WFH, self-sustainability and P/PC balance

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As we enter an extended WFH (Work From Home) period of time, I’ve become increasingly aware of the importance of self-sustainability. Self-sustainability, a sense of confidence in leading an effective life completely by myself, relies on something called P/PC balance. In this article, I share some learning about these concepts from the past month of my WFH experience.

When I first started working from home over a month ago, I pledged to continue to be productive despite the shift of pattern in norm of work. At first, I felt more productive than before. There were many factors of WFH that grants me more focus time: commute time was reduced to zero, meeting-less hours was easier to find, and even the need to change and pack could be removed. Devoting all these saved time into my work, I could feel I was getting more done.

Then one weekday morning, about two weeks later, I woke up dreading getting out of bed. I wasn’t sick; rather, I felt like I had a list of things I’d rather do than work: read a book, go for a run, meet up with good friends, take an online course. It was a dire feeling: I knew I can get a lot of things done at work, but I could also feel my passion and energy were draining. If this WFH situation were to extend itself for another month or two, I felt like I would break down. I needed a stronger sense of self-sustainability.

Eventually I got out of bed, carried on a normal day (‘normal’ in this new norm), and finished a day of productive work. However, I ended that workday earlier, spent some time reading and exercising. Next day, I woke up feeling great: rather than a machine that produces non-stop, I felt more like a human living effectiveness and expanding his potential. Since then, I have deliberately chosen to do activities like these ones every day. As a result, I now feel I can confidently say that I can continue to WFH for another few months and enjoy it. With just a few simple things, the sense of self-sustainability came back into my life.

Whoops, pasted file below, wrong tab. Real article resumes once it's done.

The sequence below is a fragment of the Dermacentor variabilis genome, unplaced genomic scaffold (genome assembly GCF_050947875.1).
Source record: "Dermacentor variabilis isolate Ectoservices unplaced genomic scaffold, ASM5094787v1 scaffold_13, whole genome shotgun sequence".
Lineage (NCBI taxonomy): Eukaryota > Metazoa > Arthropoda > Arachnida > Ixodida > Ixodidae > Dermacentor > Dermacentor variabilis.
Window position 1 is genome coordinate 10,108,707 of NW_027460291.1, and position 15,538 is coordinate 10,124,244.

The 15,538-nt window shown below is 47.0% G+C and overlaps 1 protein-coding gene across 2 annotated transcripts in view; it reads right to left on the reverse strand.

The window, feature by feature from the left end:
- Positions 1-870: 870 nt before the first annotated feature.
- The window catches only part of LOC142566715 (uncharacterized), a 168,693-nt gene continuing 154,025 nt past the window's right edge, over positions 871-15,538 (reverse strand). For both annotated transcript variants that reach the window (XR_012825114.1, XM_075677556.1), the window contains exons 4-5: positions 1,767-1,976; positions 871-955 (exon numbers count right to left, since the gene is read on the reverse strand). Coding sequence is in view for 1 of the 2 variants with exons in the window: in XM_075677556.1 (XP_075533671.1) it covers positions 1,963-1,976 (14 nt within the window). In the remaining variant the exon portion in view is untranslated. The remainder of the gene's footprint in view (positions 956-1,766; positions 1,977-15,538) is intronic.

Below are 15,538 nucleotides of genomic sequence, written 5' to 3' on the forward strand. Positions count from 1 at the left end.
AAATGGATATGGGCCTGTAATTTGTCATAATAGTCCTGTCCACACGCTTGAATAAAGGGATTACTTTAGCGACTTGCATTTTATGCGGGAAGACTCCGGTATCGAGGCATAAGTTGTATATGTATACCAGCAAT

I attribute this feeling of sustainability to “P/PC balance”, a concept introduced in Stephen Covey’s The 7 Habits of Highly Effective People. P stands for Production of desired results, while PC stands for Production Capability, the ability or asset that produces. I find this balance particularly important during this extended WFH period, as it has become too easy to get caught in the P, and ignore the PC. Normally, we are compelled by external circumstances to maintain our PC. For example, a lot of people listen to podcasts in commutes (maybe in order to avoid the feeling of wasting time); if you walk or bike to work, you are investing in exercising; when you finish a day’s work and come home, you feel more invited to grab a book, instead of continue to work from your home office. Those circumstances, once external, must now be administered by ourselves.

When WFH first began, I certainly ignored investing in my Production Capability, devoting all the time I save from confining myself at home, and then some, to work. The result was a brief period of hyper-productivity, followed soon by a sense of emptiness and lack of purpose, because when I turn myself into a machine of production, I run the very real risk of burning out without driving towards my professional and personal growth.

On the other hand, I’m also not advocating for spending all the time investing in yourself, and not do your work. Something called work ethics strikes through that option for us, but moreover, that’s also ignoring the P/PC balance, just to the completely opposite extreme. P/PC balance requires Production as well. After all, Production is why we care about Production Capability — why would you take very good care of your golden egg-laying goose, only to never let it lay eggs? But also importantly, Production is the way to validate any progress we make when investing into our Production Capability, and continuously measure and course-correct our constant evolution of it.

In summary, I believe we need self-sustainability more than ever during WFH time, and the way to achieve it is by consciously controlling our P/PC balance.  As we get forced to be less inter-dependent and more independent, investing in P/PC capability deliberately will play a key role in supplying this much-needed self-sustainable way of work and life.